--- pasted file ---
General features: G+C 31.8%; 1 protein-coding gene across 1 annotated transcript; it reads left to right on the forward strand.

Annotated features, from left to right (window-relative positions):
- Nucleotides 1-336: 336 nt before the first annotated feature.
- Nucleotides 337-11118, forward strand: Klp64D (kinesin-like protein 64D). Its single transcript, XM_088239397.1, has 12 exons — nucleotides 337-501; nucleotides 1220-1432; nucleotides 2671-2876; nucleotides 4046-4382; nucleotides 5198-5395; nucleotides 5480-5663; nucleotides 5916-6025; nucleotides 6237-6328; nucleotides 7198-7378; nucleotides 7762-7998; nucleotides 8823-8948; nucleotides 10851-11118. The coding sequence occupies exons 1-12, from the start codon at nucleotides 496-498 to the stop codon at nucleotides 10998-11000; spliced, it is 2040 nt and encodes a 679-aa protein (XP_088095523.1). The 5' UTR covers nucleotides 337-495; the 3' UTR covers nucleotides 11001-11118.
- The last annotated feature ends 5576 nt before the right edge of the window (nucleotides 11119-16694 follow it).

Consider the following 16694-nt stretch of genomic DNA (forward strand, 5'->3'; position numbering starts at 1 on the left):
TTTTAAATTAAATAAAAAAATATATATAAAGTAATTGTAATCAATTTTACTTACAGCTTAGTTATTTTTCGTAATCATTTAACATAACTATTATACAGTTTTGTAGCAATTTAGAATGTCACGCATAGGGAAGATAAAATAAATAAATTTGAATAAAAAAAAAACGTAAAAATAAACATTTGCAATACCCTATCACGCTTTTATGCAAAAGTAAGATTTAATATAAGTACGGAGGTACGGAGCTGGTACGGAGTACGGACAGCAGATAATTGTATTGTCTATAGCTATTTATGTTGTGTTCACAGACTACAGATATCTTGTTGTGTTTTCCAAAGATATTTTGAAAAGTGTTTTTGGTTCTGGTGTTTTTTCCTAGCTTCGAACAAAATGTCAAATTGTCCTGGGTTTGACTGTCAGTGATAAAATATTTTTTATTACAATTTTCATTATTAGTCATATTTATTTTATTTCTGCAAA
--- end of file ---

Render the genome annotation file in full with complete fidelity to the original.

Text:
General features: G+C 31.8%; 1 protein-coding gene across 1 annotated transcript; it reads left to right on the forward strand.

Annotated features, from left to right (window-relative positions):
- Nucleotides 1-336: 336 nt before the first annotated feature.
- Nucleotides 337-11118, forward strand: Klp64D (kinesin-like protein 64D). Its single transcript, XM_088239397.1, has 12 exons — nucleotides 337-501; nucleotides 1220-1432; nucleotides 2671-2876; nucleotides 4046-4382; nucleotides 5198-5395; nucleotides 5480-5663; nucleotides 5916-6025; nucleotides 6237-6328; nucleotides 7198-7378; nucleotides 7762-7998; nucleotides 8823-8948; nucleotides 10851-11118. The coding sequence occupies exons 1-12, from the start codon at nucleotides 496-498 to the stop codon at nucleotides 10998-11000; spliced, it is 2040 nt and encodes a 679-aa protein (XP_088095523.1). The 5' UTR covers nucleotides 337-495; the 3' UTR covers nucleotides 11001-11118.
- The last annotated feature ends 5576 nt before the right edge of the window (nucleotides 11119-16694 follow it).

Consider the following 16694-nt stretch of genomic DNA (forward strand, 5'->3'; position numbering starts at 1 on the left):
TTTTAAATTAAATAAAAAAATATATATAAAGTAATTGTAATCAATTTTACTTACAGCTTAGTTATTTTTCGTAATCATTTAACATAACTATTATACAGTTTTGTAGCAATTTAGAATGTCACGCATAGGGAAGATAAAATAAATAAATTTGAATAAAAAAAAAACGTAAAAATAAACATTTGCAATACCCTATCACGCTTTTATGCAAAAGTAAGATTTAATATAAGTACGGAGGTACGGAGCTGGTACGGAGTACGGACAGCAGATAATTGTATTGTCTATAGCTATTTATGTTGTGTTCACAGACTACAGATATCTTGTTGTGTTTTCCAAAGATATTTTGAAAAGTGTTTTTGGTTCTGGTGTTTTTTCCTAGCTTCGAACAAAATGTCAAATTGTCCTGGGTTTGACTGTCAGTGATAAAATATTTTTTATTACAATTTTCATTATTAGTCATATTTATTTTATTTCTGCAAA